The future of finance is already here.
It’s been touted as one of the most game-changing developments in finance since online banking itself.
Open banking is the ability to use your bank account like a digital passport, to log into different online services and securely connect your bank account to different apps.
Just like how today you use your Facebook account to log into a game and find all your friends, maybe you’ll use your bank account to log into a digital lender who’ll be able to quickly scan your account and determine that your regular wage makes you a low credit risk.
It could also pave the way for new services built on the enormous value of banking data, from more detailed spending analysis and prediction, to new types of mortgages and lending.
But this isn’t just a pipe dream, there are two places where you can already try open banking today:
This morning Fidor, a German digital challenger bank that launched in the UK in 2015, revealed an open banking tie-up with crowdfunding group Seedrs and wealth manager Nutmeg.
Fidor’s Katharina Rausch said the bank’s “affluent and financially curious customers” would be signposted to try these alternative investment opportunities, along with other partners being announced in the coming months.
The idea is that with a few taps Fidor’s current account holders can invest, without having to go through any lengthy sign-up process.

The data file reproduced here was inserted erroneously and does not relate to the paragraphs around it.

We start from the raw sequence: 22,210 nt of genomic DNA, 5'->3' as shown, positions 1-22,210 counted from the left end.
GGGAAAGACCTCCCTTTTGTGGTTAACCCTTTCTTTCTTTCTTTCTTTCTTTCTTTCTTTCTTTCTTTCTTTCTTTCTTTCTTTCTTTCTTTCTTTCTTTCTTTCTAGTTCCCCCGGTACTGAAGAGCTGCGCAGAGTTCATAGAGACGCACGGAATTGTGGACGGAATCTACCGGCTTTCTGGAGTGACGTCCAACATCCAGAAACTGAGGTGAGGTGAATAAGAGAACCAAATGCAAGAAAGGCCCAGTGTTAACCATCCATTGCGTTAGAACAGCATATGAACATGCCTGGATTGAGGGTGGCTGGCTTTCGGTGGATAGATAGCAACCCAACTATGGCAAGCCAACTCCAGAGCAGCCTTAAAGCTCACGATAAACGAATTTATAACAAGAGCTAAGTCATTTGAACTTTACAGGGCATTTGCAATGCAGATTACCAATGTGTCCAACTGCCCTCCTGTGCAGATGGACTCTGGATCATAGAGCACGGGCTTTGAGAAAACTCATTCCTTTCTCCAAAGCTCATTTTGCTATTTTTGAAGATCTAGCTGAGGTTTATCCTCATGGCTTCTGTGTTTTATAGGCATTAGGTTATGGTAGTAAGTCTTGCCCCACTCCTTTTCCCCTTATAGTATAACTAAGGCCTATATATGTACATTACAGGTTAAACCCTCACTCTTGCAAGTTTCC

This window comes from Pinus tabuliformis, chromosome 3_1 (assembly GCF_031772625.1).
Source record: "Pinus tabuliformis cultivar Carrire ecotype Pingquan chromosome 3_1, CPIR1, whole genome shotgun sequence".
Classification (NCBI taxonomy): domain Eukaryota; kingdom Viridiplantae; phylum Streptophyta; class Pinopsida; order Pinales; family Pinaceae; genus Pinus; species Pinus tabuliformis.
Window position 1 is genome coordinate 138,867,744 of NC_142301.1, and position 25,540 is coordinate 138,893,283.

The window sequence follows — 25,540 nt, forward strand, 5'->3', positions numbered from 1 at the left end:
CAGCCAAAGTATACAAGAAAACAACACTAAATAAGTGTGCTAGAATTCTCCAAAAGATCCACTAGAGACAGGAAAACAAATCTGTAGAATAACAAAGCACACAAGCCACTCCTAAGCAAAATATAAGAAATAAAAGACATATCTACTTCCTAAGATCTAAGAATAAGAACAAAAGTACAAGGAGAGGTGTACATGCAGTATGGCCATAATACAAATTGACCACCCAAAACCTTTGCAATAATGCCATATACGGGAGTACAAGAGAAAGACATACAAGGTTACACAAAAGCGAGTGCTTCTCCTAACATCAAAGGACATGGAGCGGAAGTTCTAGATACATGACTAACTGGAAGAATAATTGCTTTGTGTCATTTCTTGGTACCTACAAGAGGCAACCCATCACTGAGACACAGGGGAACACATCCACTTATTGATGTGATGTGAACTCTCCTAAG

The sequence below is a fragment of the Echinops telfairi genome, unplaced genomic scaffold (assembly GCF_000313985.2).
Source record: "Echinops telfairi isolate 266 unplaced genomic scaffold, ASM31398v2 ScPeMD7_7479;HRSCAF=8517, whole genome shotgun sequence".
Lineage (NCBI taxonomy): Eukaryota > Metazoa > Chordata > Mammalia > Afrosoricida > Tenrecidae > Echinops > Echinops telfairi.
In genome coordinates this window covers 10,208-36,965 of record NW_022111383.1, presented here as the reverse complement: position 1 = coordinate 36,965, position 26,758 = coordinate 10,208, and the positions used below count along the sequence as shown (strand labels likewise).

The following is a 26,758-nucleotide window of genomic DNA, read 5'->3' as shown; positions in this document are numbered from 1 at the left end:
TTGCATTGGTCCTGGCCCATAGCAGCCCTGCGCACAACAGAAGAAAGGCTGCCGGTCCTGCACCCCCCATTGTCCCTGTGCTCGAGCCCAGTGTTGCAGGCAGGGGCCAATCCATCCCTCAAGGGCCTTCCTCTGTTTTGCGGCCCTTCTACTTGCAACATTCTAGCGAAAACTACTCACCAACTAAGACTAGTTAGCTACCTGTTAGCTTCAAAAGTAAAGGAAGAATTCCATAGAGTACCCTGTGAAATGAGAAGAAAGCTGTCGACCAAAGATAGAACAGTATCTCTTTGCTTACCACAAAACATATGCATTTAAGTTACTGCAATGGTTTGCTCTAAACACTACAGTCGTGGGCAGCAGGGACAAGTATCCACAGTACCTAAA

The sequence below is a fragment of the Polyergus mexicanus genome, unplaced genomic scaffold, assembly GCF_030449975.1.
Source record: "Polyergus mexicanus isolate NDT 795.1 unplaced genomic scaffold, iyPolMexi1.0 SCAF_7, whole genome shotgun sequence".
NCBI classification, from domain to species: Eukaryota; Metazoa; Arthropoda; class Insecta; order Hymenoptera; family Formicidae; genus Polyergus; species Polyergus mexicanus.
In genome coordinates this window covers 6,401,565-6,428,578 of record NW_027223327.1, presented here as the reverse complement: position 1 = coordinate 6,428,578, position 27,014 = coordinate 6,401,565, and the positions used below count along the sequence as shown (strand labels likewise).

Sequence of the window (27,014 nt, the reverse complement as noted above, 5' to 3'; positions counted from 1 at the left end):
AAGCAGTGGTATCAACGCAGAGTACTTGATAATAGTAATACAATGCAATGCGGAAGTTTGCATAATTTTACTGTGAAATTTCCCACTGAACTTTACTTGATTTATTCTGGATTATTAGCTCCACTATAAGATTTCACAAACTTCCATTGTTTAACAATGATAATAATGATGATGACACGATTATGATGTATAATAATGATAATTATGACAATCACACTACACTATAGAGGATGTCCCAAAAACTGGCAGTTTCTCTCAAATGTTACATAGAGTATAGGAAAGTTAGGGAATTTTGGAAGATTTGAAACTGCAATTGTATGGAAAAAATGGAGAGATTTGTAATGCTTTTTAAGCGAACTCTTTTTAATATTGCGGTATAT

It could be a win-win-win for Fidor, their partners, and account holders too.
Anne Boden’s digital bank Starling has been building out its marketplace of connected apps and services, adding TransferWise, Moneybox and Tail in the last few months.
With TransferWise, Starling customers get direct, in-app access to transfer money abroad for a fraction of the cost of traditional international transfers.
Likewise, with Moneybox, account holders can round-up their purchases to the nearest pound and invest the change in companies like Netflix and Disney.
“By making it even easier for customers to save money as they spend, we hope our partnership with Starling will be the first of many,” said Moneybox co-founder Charlie Mortimer.
Just like Facebook was a revolution for our social lives, open banking is finally here and promises to be a game-changer for our financial lives.